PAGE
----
4 Author Myths Exposed: Myth #1 (I Don't Have Time)

4 author myths exposed

When I made my first attempt to write and self-publish, I was a full-time high school teacher, wife, mom, grad student, and active in ministry. Needless to say, there was always something going on. Although I had a few typed pages of my manuscript, I quickly became discouraged. I just didn’t see how I would have time to dedicate to writing my book. 

If you have a similar story, I’ve come up with a quick list of some tips to help you find time to finally write that masterpiece of yours.

1. Determine your word count. 

Don’t get me wrong, writing a book can seem like such a daunting and overwhelming task. However, if you determine how many words your book will have, it will be easier to reach your goal. Why do you need to have a word count goal instead of a page goal? Because 150 pages in Microsoft Word does not equate 150 pages in a book. Books come in a variety of standard industry sizes (i.e 5 x 8, 6 x 9). 

So, how many words should you aim to write for each page of your book? Typically, you’ll end up with around 250-300 words per page. That means if you want a 200-page book, you should aim to write around 60,000 words. 

2. Determine when you want to have your manuscript finished.

Writing a book is an amazing dream / goal. The difference between a dream and a goal is a deadline. Once I placed a time-stamp on when I wanted to finish my book, 11 Ways to JumpStart Your Thinking, I took my writing time more seriously.

I’m not gonna lie to you. It takes a pretty dedicated person to self-publish. Why? Because unlike traditional publishing, you don’t have anyone holding you accountable of your deadline. So, I suggest getting an accountability buddy to help you stay on track. Just make sure your accountability partner is totally invested in helping you reach your deadline. 

 

author myth #1

 

3. Determine when and how often you can write.

You’ve heard it before: If you fail to plan, plan to fail. I cannot stress the importance of planning when and how often you will commit to writing your book. When you’re balancing soccer practices, choir rehearsal, cooking, laundry, grad work, and so much more, writing can quickly become an afterthought. If you don’t make writing a priority, then that insanely awesome book idea of yours will continue to sit on the back burner. Trust me, I know from experience!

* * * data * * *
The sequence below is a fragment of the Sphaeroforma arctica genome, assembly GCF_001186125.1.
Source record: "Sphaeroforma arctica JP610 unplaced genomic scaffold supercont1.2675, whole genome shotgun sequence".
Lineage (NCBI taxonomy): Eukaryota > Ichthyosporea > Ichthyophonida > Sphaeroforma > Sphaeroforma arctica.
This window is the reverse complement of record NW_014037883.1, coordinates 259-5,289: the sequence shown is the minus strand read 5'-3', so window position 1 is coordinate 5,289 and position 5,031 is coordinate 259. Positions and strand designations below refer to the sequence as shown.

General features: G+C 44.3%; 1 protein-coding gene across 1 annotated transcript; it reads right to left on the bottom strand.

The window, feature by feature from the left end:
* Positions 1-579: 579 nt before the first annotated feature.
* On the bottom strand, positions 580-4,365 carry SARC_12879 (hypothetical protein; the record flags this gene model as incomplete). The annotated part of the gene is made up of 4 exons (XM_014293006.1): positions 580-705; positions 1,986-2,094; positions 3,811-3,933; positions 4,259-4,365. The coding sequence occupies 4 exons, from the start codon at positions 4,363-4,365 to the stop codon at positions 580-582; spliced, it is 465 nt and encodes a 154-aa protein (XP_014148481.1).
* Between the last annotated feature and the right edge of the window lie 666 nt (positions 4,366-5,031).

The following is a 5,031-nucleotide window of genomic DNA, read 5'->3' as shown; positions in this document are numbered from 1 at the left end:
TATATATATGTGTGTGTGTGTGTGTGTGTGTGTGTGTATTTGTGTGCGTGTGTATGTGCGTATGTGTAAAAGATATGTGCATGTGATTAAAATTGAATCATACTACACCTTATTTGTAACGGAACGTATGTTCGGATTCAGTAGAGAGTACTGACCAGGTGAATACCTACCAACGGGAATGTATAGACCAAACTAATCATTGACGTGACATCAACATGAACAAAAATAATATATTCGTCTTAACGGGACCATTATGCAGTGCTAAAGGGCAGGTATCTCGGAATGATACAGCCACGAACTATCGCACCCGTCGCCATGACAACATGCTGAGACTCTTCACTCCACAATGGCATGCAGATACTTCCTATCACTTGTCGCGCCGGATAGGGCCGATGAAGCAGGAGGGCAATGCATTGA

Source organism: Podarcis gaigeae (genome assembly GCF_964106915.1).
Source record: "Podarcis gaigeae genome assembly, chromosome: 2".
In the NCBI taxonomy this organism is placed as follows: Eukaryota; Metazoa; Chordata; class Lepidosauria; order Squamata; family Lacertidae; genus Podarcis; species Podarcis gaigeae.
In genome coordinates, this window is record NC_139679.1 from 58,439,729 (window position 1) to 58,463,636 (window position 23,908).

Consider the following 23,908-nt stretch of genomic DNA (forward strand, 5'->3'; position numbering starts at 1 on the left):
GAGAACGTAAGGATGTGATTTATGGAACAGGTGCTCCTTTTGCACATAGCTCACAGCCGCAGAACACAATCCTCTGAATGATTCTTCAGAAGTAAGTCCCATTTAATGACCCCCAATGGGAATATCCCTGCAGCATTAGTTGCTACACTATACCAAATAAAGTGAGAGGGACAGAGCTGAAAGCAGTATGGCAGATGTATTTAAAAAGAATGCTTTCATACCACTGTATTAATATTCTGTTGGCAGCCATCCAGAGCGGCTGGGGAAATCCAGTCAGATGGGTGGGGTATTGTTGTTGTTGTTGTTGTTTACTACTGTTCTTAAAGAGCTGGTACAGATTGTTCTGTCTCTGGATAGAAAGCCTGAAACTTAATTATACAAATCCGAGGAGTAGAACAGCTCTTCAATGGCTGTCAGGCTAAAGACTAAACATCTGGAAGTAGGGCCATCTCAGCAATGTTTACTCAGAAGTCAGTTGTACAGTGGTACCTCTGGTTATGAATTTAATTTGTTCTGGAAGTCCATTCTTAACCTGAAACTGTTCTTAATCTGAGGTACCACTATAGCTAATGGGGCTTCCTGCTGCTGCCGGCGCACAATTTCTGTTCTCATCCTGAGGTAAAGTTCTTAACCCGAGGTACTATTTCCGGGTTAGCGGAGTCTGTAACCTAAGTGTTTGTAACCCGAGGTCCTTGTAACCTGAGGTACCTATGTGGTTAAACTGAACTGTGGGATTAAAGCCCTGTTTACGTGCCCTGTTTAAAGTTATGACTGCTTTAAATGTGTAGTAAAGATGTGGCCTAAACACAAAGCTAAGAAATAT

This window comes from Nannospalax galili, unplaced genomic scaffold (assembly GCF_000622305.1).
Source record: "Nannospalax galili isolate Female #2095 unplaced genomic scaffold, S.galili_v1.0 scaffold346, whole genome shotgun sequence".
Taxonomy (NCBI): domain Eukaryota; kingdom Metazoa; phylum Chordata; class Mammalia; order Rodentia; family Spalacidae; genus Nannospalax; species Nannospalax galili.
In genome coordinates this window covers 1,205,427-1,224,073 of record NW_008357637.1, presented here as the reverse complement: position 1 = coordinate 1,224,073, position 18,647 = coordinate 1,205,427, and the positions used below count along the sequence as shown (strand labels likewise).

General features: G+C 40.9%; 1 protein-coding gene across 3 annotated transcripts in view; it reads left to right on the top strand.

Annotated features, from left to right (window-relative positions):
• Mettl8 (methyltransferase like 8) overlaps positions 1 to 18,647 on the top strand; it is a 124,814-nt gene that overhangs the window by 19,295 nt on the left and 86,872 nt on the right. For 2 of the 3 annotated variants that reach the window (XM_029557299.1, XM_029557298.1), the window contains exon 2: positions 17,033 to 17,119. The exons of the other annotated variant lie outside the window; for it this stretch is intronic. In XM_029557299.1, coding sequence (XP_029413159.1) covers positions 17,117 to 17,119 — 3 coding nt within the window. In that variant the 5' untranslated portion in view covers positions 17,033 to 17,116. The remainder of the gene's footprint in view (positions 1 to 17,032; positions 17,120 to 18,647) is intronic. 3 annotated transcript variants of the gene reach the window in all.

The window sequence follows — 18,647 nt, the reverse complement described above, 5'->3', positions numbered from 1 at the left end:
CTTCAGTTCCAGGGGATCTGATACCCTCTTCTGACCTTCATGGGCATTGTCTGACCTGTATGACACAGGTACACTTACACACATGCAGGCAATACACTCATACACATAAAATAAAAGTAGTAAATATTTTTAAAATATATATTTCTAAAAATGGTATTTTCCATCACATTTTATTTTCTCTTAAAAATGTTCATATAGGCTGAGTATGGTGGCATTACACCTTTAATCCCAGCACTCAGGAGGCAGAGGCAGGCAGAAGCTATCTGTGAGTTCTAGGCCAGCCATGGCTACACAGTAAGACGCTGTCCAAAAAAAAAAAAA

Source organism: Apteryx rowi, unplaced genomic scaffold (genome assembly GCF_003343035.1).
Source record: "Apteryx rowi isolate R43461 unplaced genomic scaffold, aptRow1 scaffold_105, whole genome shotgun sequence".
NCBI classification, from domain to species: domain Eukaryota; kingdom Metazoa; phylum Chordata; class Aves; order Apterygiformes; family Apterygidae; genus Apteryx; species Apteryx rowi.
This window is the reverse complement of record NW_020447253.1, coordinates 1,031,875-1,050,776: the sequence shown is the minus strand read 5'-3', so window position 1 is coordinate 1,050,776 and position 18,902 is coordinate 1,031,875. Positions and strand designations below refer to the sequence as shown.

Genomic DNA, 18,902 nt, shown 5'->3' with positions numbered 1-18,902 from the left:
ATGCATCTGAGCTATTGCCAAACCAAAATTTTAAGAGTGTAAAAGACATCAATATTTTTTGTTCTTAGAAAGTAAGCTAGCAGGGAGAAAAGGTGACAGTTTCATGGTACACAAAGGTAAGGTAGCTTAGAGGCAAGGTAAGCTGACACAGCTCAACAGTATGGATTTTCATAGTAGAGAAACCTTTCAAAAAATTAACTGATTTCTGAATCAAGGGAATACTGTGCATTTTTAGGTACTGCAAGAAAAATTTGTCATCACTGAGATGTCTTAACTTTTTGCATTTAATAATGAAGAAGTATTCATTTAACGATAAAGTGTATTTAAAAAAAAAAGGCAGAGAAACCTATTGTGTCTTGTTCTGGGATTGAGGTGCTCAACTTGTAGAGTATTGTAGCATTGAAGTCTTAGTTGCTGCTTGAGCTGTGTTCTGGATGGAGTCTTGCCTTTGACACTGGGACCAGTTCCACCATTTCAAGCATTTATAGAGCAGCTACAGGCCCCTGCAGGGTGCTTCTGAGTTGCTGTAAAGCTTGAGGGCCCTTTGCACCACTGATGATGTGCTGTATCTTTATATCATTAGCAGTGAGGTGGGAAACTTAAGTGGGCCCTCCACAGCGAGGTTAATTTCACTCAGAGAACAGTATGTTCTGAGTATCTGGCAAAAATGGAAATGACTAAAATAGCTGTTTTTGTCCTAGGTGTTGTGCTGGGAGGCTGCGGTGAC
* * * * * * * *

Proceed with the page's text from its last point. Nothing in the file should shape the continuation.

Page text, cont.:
So, how can you work around this? In the first post of this series, we talked about using a planner. Which planner should you use and why? I personally love Asana because it’s easy to use, and I love being able to check off each task after completing it. It’s available as an app you can download on your phone (at least for Android lovers like myself). This means you can easily  update it on the go. I also love using a planner in general because it allows me to see the “big picture”. You won’t get frustrated by a lack of time to write if you strategically plan your week. 

4. Take action!

Now, this last tip seems obvious, but I had to include it. If you’re like me, you can plan your patooty off like nobody’s business. I mean, you have every detail planned and written out to a T. You have even color-coded your tasks to not only make your planner cuter, but easier to manage. But you know what? None of this matters if you don’t take action! 

If you find yourself struggling to take action, then you need to get to the root of the problem. Why haven’t you taken that leap of faith yet? What’s really holding you back? If you don’t figure out why you’re stuck in the mud, you may never accomplish your goal. 

Maybe you're stuck because despite your incredible planning skills, you're just not sure how to actually do it. You're not sure how to actually take your idea and make a manuscript out of it. If this is you, then I invite you to join me for a live virtual workshop on Sunday, July 3rd at 3 p.m. I'll be sharing the tips I used to go from book idea to manuscript. And if you can't make it, don't worry. I'll have a replay available (if you sign up for the workshop). 

So, tell me. What's really been holding you back from writing your masterpiece? How do you plan on overcoming this?